Essays & Reviews

The Thucydides Trap: Does it Exist?

In 2012, Harvard’s Graham Allison posed this question: Can China and the US escape Thucydides’s trap?  According to Allison: “The historian’s metaphor reminds us of the dangers two parties face when a rising power rivals a ruling power – as Athens did in 5th century BC and Germany did at the end of the 19th century. Most such challenges have ended in war. Peaceful cases required huge adjustments in the attitudes and actions of the governments and the societies of both countries involved.”  Athens’ dramatic rise in the Greek work shocked the then-leading power, Sparta.  Fear compelled its leaders to respond. Threat and counter-threat produced competition, then confrontation and finally conflict. At the end of 30 years of war, both states had been destroyed. Thucydides wrote of these events: “It was the rise of Athens and the fear that this inspired in Sparta that made war inevitable.”

Allison observed that the rapid emergence of any new power disturbs the status quo. “If we were betting on the basis of history, the answer to the question about Thucydides’s trap appears obvious. In 11 of 15 cases since 1500 where a rising power emerged to challenge a ruling power, war occurred. Think about Germany after unification as it overtook Britain as Europe’s largest economy. In 1914 and in 1939, its aggression and the UK’s response produced world wars.” Allison did not think that a Sino-American war was inevitable, but he argued that war-avoidance depended on both sides recognizing the risks of the situation, talking with each other candidly, and “making substantial adjustments to accommodate the irreducible requirements of the other.”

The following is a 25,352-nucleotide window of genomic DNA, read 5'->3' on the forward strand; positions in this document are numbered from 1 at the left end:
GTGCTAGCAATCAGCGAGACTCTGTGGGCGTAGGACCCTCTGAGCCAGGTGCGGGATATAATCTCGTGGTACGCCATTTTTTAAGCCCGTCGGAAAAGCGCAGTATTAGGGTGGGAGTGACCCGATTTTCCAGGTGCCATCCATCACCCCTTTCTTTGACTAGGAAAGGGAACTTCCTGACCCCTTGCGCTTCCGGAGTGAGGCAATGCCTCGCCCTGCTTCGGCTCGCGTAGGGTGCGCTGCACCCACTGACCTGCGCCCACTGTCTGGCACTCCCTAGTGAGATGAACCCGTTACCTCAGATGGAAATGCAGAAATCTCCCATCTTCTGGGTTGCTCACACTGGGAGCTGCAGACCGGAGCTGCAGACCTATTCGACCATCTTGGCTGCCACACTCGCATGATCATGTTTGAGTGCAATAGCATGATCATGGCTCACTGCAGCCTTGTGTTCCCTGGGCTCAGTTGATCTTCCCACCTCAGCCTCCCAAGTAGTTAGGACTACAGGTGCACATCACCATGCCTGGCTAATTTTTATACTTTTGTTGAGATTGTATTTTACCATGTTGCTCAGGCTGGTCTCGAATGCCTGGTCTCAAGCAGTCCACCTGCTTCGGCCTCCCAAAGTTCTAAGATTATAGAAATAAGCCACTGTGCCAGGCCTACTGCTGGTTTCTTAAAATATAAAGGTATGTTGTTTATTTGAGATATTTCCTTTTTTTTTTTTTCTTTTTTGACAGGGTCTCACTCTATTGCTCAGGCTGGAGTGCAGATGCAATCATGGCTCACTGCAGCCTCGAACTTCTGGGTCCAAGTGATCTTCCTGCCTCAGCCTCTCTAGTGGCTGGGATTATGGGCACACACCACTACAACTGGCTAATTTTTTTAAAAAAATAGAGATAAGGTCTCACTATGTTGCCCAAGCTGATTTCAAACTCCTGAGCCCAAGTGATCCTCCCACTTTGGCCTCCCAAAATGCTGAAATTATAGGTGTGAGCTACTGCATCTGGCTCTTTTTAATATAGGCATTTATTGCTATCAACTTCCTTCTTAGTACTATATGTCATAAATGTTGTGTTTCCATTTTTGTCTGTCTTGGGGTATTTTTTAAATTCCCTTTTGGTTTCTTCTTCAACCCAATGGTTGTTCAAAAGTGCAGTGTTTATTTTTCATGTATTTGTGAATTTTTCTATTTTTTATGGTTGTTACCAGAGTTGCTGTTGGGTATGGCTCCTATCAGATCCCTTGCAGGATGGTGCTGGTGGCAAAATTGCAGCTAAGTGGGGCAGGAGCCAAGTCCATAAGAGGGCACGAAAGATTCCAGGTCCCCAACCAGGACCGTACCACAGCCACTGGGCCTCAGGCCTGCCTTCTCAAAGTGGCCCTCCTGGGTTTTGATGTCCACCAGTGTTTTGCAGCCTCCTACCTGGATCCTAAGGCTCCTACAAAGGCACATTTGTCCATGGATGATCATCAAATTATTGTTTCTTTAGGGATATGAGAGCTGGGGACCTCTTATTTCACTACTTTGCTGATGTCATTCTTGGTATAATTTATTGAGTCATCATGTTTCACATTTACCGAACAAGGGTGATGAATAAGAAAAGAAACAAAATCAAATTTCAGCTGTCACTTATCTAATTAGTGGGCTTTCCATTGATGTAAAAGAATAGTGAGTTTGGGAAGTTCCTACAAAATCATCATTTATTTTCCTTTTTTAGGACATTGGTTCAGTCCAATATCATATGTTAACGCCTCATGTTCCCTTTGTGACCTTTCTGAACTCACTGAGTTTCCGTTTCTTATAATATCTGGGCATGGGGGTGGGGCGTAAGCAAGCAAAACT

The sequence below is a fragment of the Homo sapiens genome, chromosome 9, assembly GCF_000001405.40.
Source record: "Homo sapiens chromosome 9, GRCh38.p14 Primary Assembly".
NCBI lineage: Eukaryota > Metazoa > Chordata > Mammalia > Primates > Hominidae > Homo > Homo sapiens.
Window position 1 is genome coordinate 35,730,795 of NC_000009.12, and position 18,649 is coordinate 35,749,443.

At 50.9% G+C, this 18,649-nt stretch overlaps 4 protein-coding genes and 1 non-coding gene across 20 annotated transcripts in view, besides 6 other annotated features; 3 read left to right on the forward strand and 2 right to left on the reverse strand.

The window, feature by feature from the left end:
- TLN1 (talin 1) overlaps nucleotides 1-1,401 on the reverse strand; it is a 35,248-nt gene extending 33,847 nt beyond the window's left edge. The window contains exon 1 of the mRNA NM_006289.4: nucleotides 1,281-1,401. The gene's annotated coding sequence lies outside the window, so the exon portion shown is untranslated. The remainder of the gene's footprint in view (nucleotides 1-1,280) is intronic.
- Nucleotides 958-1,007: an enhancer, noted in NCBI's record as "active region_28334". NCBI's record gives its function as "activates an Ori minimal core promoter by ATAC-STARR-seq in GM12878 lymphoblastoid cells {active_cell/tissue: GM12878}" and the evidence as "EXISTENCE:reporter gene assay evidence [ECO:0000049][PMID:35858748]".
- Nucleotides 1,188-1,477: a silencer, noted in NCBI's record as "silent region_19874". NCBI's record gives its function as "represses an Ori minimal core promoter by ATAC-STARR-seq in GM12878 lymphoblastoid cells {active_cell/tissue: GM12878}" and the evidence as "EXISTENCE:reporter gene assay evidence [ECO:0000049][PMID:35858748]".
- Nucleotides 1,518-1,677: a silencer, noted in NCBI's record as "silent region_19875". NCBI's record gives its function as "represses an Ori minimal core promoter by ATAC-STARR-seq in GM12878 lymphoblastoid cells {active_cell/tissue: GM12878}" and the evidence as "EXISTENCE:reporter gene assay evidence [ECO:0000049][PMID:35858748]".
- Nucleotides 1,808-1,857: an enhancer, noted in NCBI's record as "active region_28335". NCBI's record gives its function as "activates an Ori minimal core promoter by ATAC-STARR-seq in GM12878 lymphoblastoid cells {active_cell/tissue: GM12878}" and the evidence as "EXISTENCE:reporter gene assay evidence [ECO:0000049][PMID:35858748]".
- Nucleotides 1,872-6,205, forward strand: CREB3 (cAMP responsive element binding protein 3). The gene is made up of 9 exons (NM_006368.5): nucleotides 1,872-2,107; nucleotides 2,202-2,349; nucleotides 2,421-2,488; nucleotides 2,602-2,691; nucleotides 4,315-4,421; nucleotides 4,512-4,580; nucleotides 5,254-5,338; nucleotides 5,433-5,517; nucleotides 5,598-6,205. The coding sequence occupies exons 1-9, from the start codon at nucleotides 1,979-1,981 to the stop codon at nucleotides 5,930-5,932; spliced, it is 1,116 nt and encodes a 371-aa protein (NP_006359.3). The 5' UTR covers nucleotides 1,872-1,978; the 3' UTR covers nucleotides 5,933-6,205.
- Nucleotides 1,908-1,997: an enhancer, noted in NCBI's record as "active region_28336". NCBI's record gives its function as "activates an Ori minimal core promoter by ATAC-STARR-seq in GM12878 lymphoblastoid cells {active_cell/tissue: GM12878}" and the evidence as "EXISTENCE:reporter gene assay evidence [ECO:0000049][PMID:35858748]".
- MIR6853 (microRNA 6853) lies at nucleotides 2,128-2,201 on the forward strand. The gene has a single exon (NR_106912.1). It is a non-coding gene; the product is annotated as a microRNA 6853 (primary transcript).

The “Thucydides Trap” has since become a controversial shorthand for describing the potentially dangerous dynamics in East Asia, and the source of debate about the policy implications for dealing with the PRC. In 2013, Naval War College Professor James R. Holmes, who has written extensively on Chinese naval strategy, challenged Allison’s “rather mechanical reading of Thucydides’ history, and about whether the father of history meant to propound a general rule of international affairs. Straight-line projections often say something important. They help reveal the context within which power politics unfolds. But human decisions, actions, and interactions matter as much as any measure of national power or any trend the observer may chart — often more so.”

Holmes pointed out the difference in circumstances between the two cases (the position and policies of the United States cannot simply be conflated with Sparta, nor modern China with Athens); and the typically complicated nature of international politics, in which there may be more than one rising power, and more than one status quo (or declining) power, at any given time.  Further, he noted, accommodations have occurred (e.g. between the United States and Britain at the turn of the twentieth century), without either side making “substantial” adjustments, i.e., concessions.  These adjustments actually improved the position of both parties.  (I doubt that Allison would think that his central argument was undermined by Holmes’ important qualifications.)